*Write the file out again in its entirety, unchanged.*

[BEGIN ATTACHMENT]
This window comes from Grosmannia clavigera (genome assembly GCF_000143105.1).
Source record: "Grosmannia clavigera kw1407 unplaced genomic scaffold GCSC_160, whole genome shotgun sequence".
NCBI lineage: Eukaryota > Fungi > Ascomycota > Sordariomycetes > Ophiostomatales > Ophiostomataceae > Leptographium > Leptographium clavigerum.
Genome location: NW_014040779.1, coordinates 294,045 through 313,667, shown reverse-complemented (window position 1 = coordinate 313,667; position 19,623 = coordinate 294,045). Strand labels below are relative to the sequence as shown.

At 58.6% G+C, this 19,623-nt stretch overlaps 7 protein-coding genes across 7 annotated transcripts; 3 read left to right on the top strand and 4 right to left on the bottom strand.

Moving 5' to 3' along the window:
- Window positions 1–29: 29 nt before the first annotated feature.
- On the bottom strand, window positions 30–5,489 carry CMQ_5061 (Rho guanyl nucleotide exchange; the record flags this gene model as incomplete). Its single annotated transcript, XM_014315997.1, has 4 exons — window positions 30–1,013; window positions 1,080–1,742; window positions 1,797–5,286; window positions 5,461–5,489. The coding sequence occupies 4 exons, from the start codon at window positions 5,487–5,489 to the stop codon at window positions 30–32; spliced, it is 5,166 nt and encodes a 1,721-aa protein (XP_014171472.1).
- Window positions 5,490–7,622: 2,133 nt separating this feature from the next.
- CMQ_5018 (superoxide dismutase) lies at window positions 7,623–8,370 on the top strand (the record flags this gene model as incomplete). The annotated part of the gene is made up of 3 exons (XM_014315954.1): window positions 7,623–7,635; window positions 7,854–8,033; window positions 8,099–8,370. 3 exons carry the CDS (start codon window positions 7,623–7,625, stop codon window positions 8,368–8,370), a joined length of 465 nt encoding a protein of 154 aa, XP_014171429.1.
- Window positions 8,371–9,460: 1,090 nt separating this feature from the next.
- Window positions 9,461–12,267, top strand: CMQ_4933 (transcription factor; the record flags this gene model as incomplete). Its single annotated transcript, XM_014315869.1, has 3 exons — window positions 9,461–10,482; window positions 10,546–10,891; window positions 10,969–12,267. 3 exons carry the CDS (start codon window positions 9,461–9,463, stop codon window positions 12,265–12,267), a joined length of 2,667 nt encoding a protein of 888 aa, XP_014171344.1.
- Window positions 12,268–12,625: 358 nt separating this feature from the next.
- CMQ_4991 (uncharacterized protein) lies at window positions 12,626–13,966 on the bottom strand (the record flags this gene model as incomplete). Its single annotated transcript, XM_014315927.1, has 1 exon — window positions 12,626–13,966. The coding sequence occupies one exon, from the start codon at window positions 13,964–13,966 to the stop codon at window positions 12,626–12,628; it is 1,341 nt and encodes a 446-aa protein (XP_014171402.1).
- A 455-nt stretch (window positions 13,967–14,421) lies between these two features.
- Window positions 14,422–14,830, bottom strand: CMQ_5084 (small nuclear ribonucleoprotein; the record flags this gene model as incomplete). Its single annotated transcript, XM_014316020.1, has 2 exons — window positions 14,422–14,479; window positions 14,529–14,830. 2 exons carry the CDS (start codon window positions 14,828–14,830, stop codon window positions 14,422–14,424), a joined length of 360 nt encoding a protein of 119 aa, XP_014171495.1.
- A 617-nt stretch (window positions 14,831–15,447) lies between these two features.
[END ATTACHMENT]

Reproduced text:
This window comes from Grosmannia clavigera (genome assembly GCF_000143105.1).
Source record: "Grosmannia clavigera kw1407 unplaced genomic scaffold GCSC_160, whole genome shotgun sequence".
NCBI lineage: Eukaryota > Fungi > Ascomycota > Sordariomycetes > Ophiostomatales > Ophiostomataceae > Leptographium > Leptographium clavigerum.
Genome location: NW_014040779.1, coordinates 294,045 through 313,667, shown reverse-complemented (window position 1 = coordinate 313,667; position 19,623 = coordinate 294,045). Strand labels below are relative to the sequence as shown.

At 58.6% G+C, this 19,623-nt stretch overlaps 7 protein-coding genes across 7 annotated transcripts; 3 read left to right on the top strand and 4 right to left on the bottom strand.

Moving 5' to 3' along the window:
- Window positions 1–29: 29 nt before the first annotated feature.
- On the bottom strand, window positions 30–5,489 carry CMQ_5061 (Rho guanyl nucleotide exchange; the record flags this gene model as incomplete). Its single annotated transcript, XM_014315997.1, has 4 exons — window positions 30–1,013; window positions 1,080–1,742; window positions 1,797–5,286; window positions 5,461–5,489. The coding sequence occupies 4 exons, from the start codon at window positions 5,487–5,489 to the stop codon at window positions 30–32; spliced, it is 5,166 nt and encodes a 1,721-aa protein (XP_014171472.1).
- Window positions 5,490–7,622: 2,133 nt separating this feature from the next.
- CMQ_5018 (superoxide dismutase) lies at window positions 7,623–8,370 on the top strand (the record flags this gene model as incomplete). The annotated part of the gene is made up of 3 exons (XM_014315954.1): window positions 7,623–7,635; window positions 7,854–8,033; window positions 8,099–8,370. 3 exons carry the CDS (start codon window positions 7,623–7,625, stop codon window positions 8,368–8,370), a joined length of 465 nt encoding a protein of 154 aa, XP_014171429.1.
- Window positions 8,371–9,460: 1,090 nt separating this feature from the next.
- Window positions 9,461–12,267, top strand: CMQ_4933 (transcription factor; the record flags this gene model as incomplete). Its single annotated transcript, XM_014315869.1, has 3 exons — window positions 9,461–10,482; window positions 10,546–10,891; window positions 10,969–12,267. 3 exons carry the CDS (start codon window positions 9,461–9,463, stop codon window positions 12,265–12,267), a joined length of 2,667 nt encoding a protein of 888 aa, XP_014171344.1.
- Window positions 12,268–12,625: 358 nt separating this feature from the next.
- CMQ_4991 (uncharacterized protein) lies at window positions 12,626–13,966 on the bottom strand (the record flags this gene model as incomplete). Its single annotated transcript, XM_014315927.1, has 1 exon — window positions 12,626–13,966. The coding sequence occupies one exon, from the start codon at window positions 13,964–13,966 to the stop codon at window positions 12,626–12,628; it is 1,341 nt and encodes a 446-aa protein (XP_014171402.1).
- A 455-nt stretch (window positions 13,967–14,421) lies between these two features.
- Window positions 14,422–14,830, bottom strand: CMQ_5084 (small nuclear ribonucleoprotein; the record flags this gene model as incomplete). Its single annotated transcript, XM_014316020.1, has 2 exons — window positions 14,422–14,479; window positions 14,529–14,830. 2 exons carry the CDS (start codon window positions 14,828–14,830, stop codon window positions 14,422–14,424), a joined length of 360 nt encoding a protein of 119 aa, XP_014171495.1.
- A 617-nt stretch (window positions 14,831–15,447) lies between these two features.